For the franchisor the benefit of holding the head lease is that they control the site and their brand in case the franchisee abandons the business or they are terminated  as the franchisor can retain their presence in the location.


On the other hand, the franchisor is then primarily liable to the landlord under the lease For franchisees that do hold the lease, they are primarily liable under the lease. 


Either way the franchisee generally has to provide a bank guarantee or security deposit which is at risk if things do not go to plan Shopping Centres also demand store upgrades which can place a financial burden on the franchisee and this has led to negotiations with the franchisor over how those costs will be paid and funded.


Tough times?

Some brands have significant capital backing which allows them the luxury to expand even during tough times. As my brother Ted of Ted’s Camera Stores fame always said – “when time are tough market harder”!


This concept rings true, and we see it in many sectors where many businesses retract, reduce their stop marketing and die a slow death while those that are innovative, invest in technology and market harder, pick up market share in their sector.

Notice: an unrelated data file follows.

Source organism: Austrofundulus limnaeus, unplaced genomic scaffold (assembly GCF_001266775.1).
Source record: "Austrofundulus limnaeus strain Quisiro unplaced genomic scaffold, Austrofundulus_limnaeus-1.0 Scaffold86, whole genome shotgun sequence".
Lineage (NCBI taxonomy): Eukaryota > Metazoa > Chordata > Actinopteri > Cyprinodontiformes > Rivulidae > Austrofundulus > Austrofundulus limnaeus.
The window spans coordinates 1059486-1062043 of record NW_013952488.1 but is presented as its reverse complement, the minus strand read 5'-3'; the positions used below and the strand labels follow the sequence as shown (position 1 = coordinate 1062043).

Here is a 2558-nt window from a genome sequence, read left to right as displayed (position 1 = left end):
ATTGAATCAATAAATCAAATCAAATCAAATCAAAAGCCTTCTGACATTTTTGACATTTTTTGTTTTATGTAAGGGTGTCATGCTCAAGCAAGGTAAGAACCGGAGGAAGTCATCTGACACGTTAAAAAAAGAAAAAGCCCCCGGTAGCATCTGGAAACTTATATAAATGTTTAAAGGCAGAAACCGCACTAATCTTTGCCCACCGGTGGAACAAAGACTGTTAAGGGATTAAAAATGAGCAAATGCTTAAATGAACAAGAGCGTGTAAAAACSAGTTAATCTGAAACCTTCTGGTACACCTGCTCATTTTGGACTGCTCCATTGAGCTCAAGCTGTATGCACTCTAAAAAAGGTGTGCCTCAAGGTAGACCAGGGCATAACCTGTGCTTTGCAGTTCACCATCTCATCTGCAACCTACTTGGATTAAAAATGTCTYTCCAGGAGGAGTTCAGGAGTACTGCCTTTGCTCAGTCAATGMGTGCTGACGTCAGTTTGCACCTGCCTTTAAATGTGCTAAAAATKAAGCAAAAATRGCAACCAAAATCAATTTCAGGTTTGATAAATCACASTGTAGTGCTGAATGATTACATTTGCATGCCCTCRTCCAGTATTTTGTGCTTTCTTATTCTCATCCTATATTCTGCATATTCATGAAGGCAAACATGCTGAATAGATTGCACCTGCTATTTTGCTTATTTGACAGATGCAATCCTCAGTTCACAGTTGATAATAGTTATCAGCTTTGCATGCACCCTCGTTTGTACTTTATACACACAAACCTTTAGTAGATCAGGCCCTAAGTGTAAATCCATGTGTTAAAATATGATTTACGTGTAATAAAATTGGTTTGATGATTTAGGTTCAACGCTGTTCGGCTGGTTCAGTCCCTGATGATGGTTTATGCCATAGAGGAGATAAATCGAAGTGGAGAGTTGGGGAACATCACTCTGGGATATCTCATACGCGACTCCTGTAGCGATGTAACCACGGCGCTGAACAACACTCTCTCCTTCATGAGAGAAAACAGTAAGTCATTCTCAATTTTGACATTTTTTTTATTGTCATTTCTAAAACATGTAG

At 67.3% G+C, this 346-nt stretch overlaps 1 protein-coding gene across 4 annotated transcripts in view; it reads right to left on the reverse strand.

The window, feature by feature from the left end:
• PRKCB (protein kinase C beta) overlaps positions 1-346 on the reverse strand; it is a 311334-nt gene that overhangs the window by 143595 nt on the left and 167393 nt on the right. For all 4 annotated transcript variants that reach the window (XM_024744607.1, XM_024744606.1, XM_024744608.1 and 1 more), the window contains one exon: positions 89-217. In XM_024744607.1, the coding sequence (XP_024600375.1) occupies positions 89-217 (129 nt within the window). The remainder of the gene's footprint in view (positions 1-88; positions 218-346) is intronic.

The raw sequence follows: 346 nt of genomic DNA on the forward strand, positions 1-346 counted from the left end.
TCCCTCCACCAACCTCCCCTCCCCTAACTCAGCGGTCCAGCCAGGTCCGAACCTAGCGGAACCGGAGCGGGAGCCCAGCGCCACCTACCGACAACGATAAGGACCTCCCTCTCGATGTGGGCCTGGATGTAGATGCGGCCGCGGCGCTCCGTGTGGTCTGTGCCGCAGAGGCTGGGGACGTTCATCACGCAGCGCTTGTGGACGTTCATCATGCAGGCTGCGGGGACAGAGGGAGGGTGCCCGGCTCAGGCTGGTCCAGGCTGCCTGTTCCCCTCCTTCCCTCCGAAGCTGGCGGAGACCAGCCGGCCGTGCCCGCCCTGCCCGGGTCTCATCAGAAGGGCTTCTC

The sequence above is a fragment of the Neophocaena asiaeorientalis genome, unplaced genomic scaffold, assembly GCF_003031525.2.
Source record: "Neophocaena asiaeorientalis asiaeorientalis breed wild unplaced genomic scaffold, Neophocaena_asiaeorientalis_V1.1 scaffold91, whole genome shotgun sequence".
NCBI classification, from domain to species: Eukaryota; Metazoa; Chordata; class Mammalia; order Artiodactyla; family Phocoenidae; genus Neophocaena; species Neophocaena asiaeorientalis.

Franchisees should do their research on their prospective franchisors and identify if their franchisor is on an expansion path or looking to reduce their franchise footprint.


If the franchisor has reduced their presence and converted to company owned outlets this may be a sign that the franchisor is not looking to actively grow its system.


Before you jump in!
  • If looking to take on a franchise do your due diligence on the franchisor just as much as they do their due diligence on you.
  • Consider if you are taking on a greenfield site this which may be a higher risk than an existing site.
  • Are you being offered an A, B or C grade site?
  • Is the Franchisor big on technology and innovation? if not, how will they compete in the market sector they are in.
  • Is the store fit out due for an upgrade and refurbishment?
  • Is the plant and equipment new or will it need replacement?
  • Will you hold the lease or hold under an occupancy licence.


Above all if you are considering entering into a franchise, make sure you seek advice from a Specialist Franchise Lawyer who is a Member of the Franchise Council of Australia (FCA) and seek independent financial advice before you commit so you can make an informed decision. 



Robert Toth is Special Counsel and Franchise Specialist at Sanicki Lawyers, with over 35 years of experience in franchise, licensing and distribution law.  He is an Accredited Commercial Law Specialist and regularly publishes articles online and acts for Overseas and Master franchisees and in mediations.  Phone 03 9510 9888 | | Mobile 0412 67 37 57